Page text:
“You know,” he replied, “we didn’t believe those data initially. Now we think there’s probably something to it. The problem is, we just don’t know what to do with that information.” Indeed. The powerful pharmaceutical industry has effectively marginalized the SSRI skeptics. I look forward to the day when a patient can hear, “I am sorry you’re so sad. There are some behavioral approaches we can take to help you cope better and gain happiness”–so much preferable to the all-too-common, “You have an abnormal brain. Here, take this pill.”



Bath, Me.

Kudos to Paul Krugman for his “The Death of Horatio Alger” [Jan. 5]. I have a term to describe the Bushies, one I’d like to see in general use: Regressives.


Rochester, NY

Paul Krugman is no doubt right that the rich are getting richer and even the gifted poor are less able to join in the fun. But he’s wrong on Horatio Alger. In those novels, luck and pluck were always required as well as true grit (dutiful hard work at bare survival wages); and even these were not enough to assure the hero’s ascent to riches. He also needed a boss with an eligible daughter, and also whatever it takes to meet, woo and win her hand in marriage.

Economists don’t tell us these days whether Boss’s Daughter per capita ratios have risen or fallen, but given the consolidation of small and medium-sized businesses into big ones, I suspect it’s fallen substantially since Alger’s time. Even more reason to mourn the loss of the old days of greater–if never really equal and always fictional–opportunities available to those who have what it takes.


Bethesda, Md.

What about women entering the work force in greater numbers and women earning college degrees in numbers greater than men? In Horatio Alger’s day, women couldn’t vote or own property, most colleges would not accept our applications and we were barred from many professions. Krugman may be right about father-son mobility, but how about mother-daughter mobility? I am the first woman in my extended family to earn a graduate degree. My earning power is far greater than my mother’s, and while she could not have supported a family above the poverty level, I can easily do so.



Kensington, Calif.

John Palattella’s review of my book Dismantling Glory: Twentieth-Century Soldier Poetry [“The War of Words,” Jan. 12/19] reminds me of an old query: How many times does a reviewer read a book? Less than once. Using his review to vent his own ideas on war and poetry, Palattella nevertheless leans on much of my material, falling into paraphrase here, statistics and citations there–with everything he takes pulled from the opening chapters. As I read I kept wondering when my work and the reviewer’s riffs on what I’d written would be sorted out; but this moment never came. There were only a few instances of “according to Goldensohn,” when Palattella worked up to some point he disliked.

Clinging to a narrow definition of pacifism that severs it from any grounding in history or politics, Palattella then dismissed my specific analyses of poems: “She offers the poems as medicine for a happier world, but their complexities and contradictions cannot be distilled into a tablespoon-sized dose.” Complexities and contradictions! In order to sustain this Pollyanna caricature, Palattella cuts from my discussion of Owen and Jarrell any hint of the real conflicts and unresolved tensions about war and bloodshed that I am at pains to show.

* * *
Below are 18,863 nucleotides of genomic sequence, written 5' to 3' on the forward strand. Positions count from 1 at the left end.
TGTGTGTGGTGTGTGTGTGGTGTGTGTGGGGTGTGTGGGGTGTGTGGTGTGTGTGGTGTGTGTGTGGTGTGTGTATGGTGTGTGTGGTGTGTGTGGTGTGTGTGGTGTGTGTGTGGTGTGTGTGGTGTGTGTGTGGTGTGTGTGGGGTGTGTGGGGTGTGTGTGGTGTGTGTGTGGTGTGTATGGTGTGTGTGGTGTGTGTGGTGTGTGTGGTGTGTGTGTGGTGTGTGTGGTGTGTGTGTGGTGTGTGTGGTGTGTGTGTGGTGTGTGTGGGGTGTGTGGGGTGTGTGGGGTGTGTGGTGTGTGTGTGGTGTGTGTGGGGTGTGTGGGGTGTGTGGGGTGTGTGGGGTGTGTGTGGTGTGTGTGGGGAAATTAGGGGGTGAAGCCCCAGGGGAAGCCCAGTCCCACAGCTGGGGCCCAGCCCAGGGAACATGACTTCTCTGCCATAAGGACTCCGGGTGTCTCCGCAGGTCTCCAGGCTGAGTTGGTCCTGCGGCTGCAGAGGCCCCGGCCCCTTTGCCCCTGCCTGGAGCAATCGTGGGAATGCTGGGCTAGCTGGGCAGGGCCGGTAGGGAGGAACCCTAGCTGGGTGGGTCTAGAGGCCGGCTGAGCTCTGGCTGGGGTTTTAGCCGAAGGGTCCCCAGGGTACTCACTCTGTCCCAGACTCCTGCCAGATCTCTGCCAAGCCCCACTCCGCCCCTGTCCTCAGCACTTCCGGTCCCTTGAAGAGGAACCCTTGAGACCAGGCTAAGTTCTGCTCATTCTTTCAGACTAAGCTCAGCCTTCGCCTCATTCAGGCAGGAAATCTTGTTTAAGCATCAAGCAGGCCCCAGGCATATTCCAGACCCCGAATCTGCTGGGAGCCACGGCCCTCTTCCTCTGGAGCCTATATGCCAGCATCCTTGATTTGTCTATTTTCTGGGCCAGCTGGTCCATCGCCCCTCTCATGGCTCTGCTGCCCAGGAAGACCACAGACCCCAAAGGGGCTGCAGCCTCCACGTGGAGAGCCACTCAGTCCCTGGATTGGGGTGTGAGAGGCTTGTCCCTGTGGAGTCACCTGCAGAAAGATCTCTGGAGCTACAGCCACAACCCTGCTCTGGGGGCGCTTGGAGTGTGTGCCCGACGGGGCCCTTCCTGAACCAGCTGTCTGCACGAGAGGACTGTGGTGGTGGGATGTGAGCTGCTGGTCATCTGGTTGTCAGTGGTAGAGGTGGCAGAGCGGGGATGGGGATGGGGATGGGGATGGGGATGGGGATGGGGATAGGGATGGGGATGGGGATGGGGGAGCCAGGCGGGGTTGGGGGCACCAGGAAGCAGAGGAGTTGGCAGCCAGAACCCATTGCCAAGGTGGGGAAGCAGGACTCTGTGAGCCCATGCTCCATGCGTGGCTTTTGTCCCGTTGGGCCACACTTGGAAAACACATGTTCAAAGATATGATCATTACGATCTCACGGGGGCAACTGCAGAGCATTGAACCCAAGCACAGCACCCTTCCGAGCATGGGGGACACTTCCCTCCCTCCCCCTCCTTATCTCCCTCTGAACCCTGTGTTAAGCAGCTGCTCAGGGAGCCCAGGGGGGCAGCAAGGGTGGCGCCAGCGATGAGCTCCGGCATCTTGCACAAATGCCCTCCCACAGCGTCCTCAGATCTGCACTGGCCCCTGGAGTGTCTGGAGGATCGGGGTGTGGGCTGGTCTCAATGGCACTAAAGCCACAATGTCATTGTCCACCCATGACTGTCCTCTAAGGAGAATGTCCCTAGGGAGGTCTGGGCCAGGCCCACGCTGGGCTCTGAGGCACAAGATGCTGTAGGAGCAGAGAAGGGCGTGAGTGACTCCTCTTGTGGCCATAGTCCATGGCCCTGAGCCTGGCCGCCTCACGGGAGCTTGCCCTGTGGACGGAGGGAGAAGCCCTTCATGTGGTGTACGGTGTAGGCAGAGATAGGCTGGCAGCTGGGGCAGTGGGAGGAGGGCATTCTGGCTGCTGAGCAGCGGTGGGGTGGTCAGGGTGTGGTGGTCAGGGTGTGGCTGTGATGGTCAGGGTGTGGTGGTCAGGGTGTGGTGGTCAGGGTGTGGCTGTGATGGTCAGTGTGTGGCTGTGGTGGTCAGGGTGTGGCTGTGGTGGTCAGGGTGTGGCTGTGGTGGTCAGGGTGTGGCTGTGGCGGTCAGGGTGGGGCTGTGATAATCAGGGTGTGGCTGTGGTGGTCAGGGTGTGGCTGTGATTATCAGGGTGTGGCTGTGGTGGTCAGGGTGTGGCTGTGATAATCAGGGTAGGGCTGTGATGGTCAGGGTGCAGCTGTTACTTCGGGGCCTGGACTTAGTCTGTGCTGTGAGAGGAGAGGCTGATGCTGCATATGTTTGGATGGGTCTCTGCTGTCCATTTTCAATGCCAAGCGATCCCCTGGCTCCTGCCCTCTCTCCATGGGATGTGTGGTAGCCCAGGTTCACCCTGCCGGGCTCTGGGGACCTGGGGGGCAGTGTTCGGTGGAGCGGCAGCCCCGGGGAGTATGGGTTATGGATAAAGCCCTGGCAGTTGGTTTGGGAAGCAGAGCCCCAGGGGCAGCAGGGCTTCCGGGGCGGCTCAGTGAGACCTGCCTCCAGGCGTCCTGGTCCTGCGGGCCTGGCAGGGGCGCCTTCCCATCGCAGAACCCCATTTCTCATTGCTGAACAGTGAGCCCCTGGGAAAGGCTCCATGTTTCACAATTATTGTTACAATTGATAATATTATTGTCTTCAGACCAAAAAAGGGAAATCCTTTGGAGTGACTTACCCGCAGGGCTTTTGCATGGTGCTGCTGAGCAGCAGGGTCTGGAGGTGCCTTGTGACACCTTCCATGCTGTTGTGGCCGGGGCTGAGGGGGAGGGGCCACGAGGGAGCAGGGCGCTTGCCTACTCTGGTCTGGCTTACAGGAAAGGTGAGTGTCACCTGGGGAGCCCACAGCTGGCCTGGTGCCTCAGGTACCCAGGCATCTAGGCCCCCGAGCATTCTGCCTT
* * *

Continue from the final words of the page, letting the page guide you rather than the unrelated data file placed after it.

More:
In comparing the scope of my book invidiously with Paul Fussell’s The Great War and Modern Memory, Palattella ignores my addition of two more generations of poets to the mix, and that Fussell’s Wartime: Understanding and Behavior in the Second World War does not center on poets or poetry. Palattella passes over the gender issues I treat and Fussell omits and refuses to recognize any discussion in these poems of internalized war-guilt, or of complicity in war’s atrocities.

From this review, you would never guess that about sixty-five twentieth-century war poets appear in my book, with extended readings of particular poets for each war. For depth of comparison, I include Homer, Archilochus and Gascoigne. It’s hard to take seriously Palattella’s complaint–with all due respect to his picks–that I leave out Kenneth Rexroth and William Stafford.



Brooklyn, NY

Lorrie Goldensohn seems to think that because her book discusses the writings of well-known, and some lesser-known, poets, she must be cited as the source of those poets’ work. That’s odd, especially since W.H. Auden’s “Spain,” Keith Douglas’s worries about the inadequacies of poems about World War II, George Oppen’s poems about military force–these and the writings of other soldier poets, as well as scholarly works about war poetry–were familiar to me long before I read Goldensohn’s book. As for her assertion that I pass over the gender issues that she treats and Paul Fussell omits: In fact, I discuss the homoeroticism latent in Wilfred Owen’s war poems–a subject not unrelated to gender and one, as I note, examined by Fussell in The Great War and Modern Memory. Goldensohn also claims that I refuse to recognize how the work of soldier poets deals with internalized war-guilt. Yet I mention that Randall Jarrell’s war poems often grapple with the culpability of soldiers for war’s violence, and I point out that Owen’s poems sometimes embrace heroic conceits even as they deflate them. Their work, obviously, is riven with unresolved tensions. They are the strange lyrics of war. Why can’t Goldensohn let those tensions stand instead of trying to herd them together under the banner of pacifism?